While every family has stories to share like these artists do, we know that not everyone at home has a stage like ours for telling their tales. Luckily, as social media becomes ever-more present in our lives, the avenues for telling your story are becoming more and more diverse. You can tweet, blog, or Instagram throughout your day, building your story through snippets you share. With that in mind, we've put together these ideas to help you try your hand at telling stories with your kids in new ways!
What kind of stories can you tell in just 140 characters? Writers have long been exploring "flash fiction," or extremely short stories, to communicate deep emotion and plot. Perhaps the most famous flash fiction story goes, "For sale: baby shoes, never worn." In just six, powerful words, the author (who some say was Ernest Hemingway) implies so many things to the reader. A more humorous example comes from science fiction writer, James Patrick Kelly: "We kissed. She melted. Mop please!" (Find more fun 6 word stories here.) With Twitter, modern day writers are getting even better at this art form. Try out writing your own Twitter flash fiction!
Try out #SixWordMemoirs for starters. The campaign, started by SMITH Magazine, encourages everyone to try and sum up their life in a six-word tweet. Tag it with the hashtag, and you could be featured on their website as a favorite of the week!
For Old-Fashioned Writers
For some, there's nothing like the thrill of putting a pen to paper. I, too, love keeping a journal of my thoughts and doodling along the way. Trouble is, writer's block is always around the corner, ready to strike!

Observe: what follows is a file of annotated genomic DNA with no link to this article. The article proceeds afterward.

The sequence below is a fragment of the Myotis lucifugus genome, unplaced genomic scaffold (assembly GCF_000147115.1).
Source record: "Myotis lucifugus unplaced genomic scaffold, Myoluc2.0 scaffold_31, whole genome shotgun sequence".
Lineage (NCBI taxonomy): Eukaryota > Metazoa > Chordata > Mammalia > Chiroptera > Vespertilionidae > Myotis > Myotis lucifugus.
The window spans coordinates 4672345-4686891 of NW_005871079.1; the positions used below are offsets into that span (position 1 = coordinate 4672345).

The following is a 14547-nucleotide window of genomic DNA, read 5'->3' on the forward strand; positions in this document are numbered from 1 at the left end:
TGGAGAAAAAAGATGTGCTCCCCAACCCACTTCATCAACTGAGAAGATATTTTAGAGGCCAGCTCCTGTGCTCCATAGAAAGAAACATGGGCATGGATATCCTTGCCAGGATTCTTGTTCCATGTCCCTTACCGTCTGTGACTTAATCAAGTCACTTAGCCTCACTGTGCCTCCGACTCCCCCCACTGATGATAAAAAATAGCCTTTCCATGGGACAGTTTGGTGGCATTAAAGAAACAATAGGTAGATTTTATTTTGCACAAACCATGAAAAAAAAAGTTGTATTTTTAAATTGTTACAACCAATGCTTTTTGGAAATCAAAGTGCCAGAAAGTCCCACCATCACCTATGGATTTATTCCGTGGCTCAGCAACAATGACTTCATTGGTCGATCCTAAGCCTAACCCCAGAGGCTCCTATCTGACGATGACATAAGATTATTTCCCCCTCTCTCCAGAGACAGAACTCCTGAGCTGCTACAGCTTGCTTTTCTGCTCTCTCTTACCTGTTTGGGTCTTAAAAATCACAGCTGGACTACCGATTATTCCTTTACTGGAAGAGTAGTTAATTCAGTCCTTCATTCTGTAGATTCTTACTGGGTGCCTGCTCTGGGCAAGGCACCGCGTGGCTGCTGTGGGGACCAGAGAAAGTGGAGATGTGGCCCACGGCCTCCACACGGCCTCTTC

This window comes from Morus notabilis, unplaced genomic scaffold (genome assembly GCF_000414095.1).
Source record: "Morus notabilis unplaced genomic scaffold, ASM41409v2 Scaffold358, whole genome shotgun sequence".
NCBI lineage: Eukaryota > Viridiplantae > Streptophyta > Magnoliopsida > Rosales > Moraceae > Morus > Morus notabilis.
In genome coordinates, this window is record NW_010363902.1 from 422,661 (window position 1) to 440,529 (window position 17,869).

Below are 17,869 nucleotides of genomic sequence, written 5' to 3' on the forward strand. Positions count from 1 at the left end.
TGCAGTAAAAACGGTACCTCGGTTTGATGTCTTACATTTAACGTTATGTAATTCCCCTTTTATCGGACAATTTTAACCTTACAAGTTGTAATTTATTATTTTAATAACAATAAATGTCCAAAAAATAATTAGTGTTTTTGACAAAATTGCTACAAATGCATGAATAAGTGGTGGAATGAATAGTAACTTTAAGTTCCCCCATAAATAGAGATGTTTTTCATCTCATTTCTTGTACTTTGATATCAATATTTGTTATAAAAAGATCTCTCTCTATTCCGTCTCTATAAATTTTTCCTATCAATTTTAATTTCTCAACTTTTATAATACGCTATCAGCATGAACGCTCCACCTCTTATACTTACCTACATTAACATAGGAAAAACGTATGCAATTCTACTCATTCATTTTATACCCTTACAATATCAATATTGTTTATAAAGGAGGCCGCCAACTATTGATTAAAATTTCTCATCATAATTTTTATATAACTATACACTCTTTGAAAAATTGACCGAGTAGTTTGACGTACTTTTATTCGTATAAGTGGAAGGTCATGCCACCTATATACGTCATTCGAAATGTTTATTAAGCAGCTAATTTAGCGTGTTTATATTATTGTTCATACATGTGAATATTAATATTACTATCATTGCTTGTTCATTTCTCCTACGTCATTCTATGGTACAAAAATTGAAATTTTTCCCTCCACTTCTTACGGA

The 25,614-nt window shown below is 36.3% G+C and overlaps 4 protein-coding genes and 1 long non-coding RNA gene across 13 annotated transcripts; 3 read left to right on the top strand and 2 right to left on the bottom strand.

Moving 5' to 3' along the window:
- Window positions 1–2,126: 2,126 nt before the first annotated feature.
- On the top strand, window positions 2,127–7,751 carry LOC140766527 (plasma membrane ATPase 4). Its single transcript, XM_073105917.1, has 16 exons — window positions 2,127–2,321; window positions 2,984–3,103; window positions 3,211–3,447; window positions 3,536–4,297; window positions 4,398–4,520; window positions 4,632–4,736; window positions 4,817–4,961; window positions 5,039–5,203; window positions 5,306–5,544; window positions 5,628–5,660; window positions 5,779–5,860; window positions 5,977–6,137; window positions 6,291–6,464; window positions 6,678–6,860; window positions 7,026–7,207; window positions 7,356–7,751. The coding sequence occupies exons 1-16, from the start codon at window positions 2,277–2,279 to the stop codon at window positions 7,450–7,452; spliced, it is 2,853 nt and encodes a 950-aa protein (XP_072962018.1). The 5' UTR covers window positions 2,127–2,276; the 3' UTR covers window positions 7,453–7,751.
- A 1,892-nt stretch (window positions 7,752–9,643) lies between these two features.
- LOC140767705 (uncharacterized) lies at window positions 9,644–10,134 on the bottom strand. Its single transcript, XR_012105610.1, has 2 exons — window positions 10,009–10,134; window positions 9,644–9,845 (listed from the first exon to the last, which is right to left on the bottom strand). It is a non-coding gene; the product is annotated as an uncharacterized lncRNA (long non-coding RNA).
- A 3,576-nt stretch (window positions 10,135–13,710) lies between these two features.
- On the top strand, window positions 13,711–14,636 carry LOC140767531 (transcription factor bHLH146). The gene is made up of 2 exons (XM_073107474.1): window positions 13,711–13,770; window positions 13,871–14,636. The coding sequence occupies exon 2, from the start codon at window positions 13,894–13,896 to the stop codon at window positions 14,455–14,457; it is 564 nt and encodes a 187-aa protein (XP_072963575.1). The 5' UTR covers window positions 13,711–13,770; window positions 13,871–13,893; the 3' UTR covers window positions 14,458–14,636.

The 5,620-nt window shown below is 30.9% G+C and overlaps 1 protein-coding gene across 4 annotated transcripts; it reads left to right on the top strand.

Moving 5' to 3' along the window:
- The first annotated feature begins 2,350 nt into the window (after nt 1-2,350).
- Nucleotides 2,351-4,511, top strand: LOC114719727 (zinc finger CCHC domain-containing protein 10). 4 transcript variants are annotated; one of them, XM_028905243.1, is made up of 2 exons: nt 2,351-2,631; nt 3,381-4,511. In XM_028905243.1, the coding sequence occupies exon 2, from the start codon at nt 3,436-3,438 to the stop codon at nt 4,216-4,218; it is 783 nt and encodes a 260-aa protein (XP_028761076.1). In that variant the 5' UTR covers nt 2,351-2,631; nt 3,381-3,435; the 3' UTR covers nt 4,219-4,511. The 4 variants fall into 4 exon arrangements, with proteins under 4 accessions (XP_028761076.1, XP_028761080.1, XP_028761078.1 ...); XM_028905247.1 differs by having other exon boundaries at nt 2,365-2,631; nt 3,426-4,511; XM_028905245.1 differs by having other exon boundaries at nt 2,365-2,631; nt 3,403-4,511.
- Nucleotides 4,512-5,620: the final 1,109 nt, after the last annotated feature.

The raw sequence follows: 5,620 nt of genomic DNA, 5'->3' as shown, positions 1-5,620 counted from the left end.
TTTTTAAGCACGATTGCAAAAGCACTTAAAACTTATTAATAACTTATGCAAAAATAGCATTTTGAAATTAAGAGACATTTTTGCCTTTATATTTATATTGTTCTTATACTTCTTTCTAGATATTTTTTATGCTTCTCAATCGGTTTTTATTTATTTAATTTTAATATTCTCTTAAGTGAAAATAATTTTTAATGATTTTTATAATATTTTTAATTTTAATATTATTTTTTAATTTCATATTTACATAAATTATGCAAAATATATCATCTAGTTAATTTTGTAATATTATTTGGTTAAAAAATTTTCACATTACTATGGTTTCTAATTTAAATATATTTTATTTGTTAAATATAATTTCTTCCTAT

Avoid getting stuck and use our School Tool Creativity Pages to get inspired by the themes in The Old Man and The Old Moon. Our worksheets are great for the classroom, but can double as a weekend exercise to try together, paired, perhaps, with our Family Activity.
For New Storytellers
Do you like the idea of writing stories, but aren't sure how to get started? If you start paying close attention, you'll see that stories are everywhere! (You don't have to write a book to be a great storyteller.) Begin by listening more. Historically, important stories always began in oral tradition, e.g. talking to other people is a tried-and-true first step.
To get a sense of how to structure a good story, ask your parent, guardian, babysitter, grandparent, teacher, or any other person you enjoy talking with, to tell you about a moment from their past. Here are some "story starters" if you need a little more help. Notice the details that they share, and pay attention to the beginning, middle, and end of their narrative.
Another exercise would be to watch a TV show, play, or movie that you love. Scripts begin as writing, but then are transformed into live action or animation. If you listen more closely, you'll begin to get a feel for the techniques that make a script interesting, compelling, honest or exciting! Take notes on those moments. Reading a favorite book will also help to illuminate these methods.
If you're tentative about calling yourself a writer, "writing" might sound challenging or boring. But you don't have to write or even narrate a story to share a story. Think, instead, about what you love to do, and then think about what you can communicate using that talent!
Do you love to skateboard? How can you move your body to communicate an emotion while you ride? Or, maybe you're a great photographer. Show the story of your day on Instagram without any captions. Maybe, like me, you love to cook. Try recreating a recipe that reminds you of a special moment in your life and share that meal with friends and family. We'll bet you'll be feeling like a more confident storyteller in no time!